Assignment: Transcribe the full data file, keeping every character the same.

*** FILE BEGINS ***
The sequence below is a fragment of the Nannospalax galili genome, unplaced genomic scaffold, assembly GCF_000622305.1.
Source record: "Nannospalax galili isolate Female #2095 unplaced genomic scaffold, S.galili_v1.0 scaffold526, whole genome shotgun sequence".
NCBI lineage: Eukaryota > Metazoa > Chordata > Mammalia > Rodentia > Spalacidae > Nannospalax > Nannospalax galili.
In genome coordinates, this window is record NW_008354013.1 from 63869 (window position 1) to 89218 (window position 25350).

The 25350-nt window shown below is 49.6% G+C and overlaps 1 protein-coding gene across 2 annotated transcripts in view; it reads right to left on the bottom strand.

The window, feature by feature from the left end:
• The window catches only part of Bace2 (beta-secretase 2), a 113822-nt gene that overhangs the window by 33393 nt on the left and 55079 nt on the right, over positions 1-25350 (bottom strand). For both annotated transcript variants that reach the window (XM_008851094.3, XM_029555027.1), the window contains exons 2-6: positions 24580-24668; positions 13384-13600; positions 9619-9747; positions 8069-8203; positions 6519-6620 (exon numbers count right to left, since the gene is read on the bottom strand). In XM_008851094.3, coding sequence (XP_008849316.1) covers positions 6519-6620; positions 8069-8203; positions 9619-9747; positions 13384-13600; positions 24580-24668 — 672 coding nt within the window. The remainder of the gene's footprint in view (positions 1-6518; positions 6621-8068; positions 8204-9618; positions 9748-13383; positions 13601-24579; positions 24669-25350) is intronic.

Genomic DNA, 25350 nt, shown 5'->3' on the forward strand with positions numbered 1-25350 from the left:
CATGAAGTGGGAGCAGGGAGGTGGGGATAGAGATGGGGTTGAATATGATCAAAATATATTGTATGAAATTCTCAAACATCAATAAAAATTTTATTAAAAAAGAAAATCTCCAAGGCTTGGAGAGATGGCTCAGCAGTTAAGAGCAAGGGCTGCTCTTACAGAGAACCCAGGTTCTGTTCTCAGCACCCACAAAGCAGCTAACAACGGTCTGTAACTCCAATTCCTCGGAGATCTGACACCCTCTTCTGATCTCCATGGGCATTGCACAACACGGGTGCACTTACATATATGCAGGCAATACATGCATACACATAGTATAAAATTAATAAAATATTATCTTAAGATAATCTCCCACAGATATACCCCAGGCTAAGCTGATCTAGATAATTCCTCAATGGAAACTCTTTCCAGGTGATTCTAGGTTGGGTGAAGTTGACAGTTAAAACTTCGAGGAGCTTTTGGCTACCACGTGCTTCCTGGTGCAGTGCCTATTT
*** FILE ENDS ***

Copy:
The sequence below is a fragment of the Nannospalax galili genome, unplaced genomic scaffold, assembly GCF_000622305.1.
Source record: "Nannospalax galili isolate Female #2095 unplaced genomic scaffold, S.galili_v1.0 scaffold526, whole genome shotgun sequence".
NCBI lineage: Eukaryota > Metazoa > Chordata > Mammalia > Rodentia > Spalacidae > Nannospalax > Nannospalax galili.
In genome coordinates, this window is record NW_008354013.1 from 63869 (window position 1) to 89218 (window position 25350).

The 25350-nt window shown below is 49.6% G+C and overlaps 1 protein-coding gene across 2 annotated transcripts in view; it reads right to left on the bottom strand.

The window, feature by feature from the left end:
• The window catches only part of Bace2 (beta-secretase 2), a 113822-nt gene that overhangs the window by 33393 nt on the left and 55079 nt on the right, over positions 1-25350 (bottom strand). For both annotated transcript variants that reach the window (XM_008851094.3, XM_029555027.1), the window contains exons 2-6: positions 24580-24668; positions 13384-13600; positions 9619-9747; positions 8069-8203; positions 6519-6620 (exon numbers count right to left, since the gene is read on the bottom strand). In XM_008851094.3, coding sequence (XP_008849316.1) covers positions 6519-6620; positions 8069-8203; positions 9619-9747; positions 13384-13600; positions 24580-24668 — 672 coding nt within the window. The remainder of the gene's footprint in view (positions 1-6518; positions 6621-8068; positions 8204-9618; positions 9748-13383; positions 13601-24579; positions 24669-25350) is intronic.

Genomic DNA, 25350 nt, shown 5'->3' on the forward strand with positions numbered 1-25350 from the left:
CATGAAGTGGGAGCAGGGAGGTGGGGATAGAGATGGGGTTGAATATGATCAAAATATATTGTATGAAATTCTCAAACATCAATAAAAATTTTATTAAAAAAGAAAATCTCCAAGGCTTGGAGAGATGGCTCAGCAGTTAAGAGCAAGGGCTGCTCTTACAGAGAACCCAGGTTCTGTTCTCAGCACCCACAAAGCAGCTAACAACGGTCTGTAACTCCAATTCCTCGGAGATCTGACACCCTCTTCTGATCTCCATGGGCATTGCACAACACGGGTGCACTTACATATATGCAGGCAATACATGCATACACATAGTATAAAATTAATAAAATATTATCTTAAGATAATCTCCCACAGATATACCCCAGGCTAAGCTGATCTAGATAATTCCTCAATGGAAACTCTTTCCAGGTGATTCTAGGTTGGGTGAAGTTGACAGTTAAAACTTCGAGGAGCTTTTGGCTACCACGTGCTTCCTGGTGCAGTGCCTATTT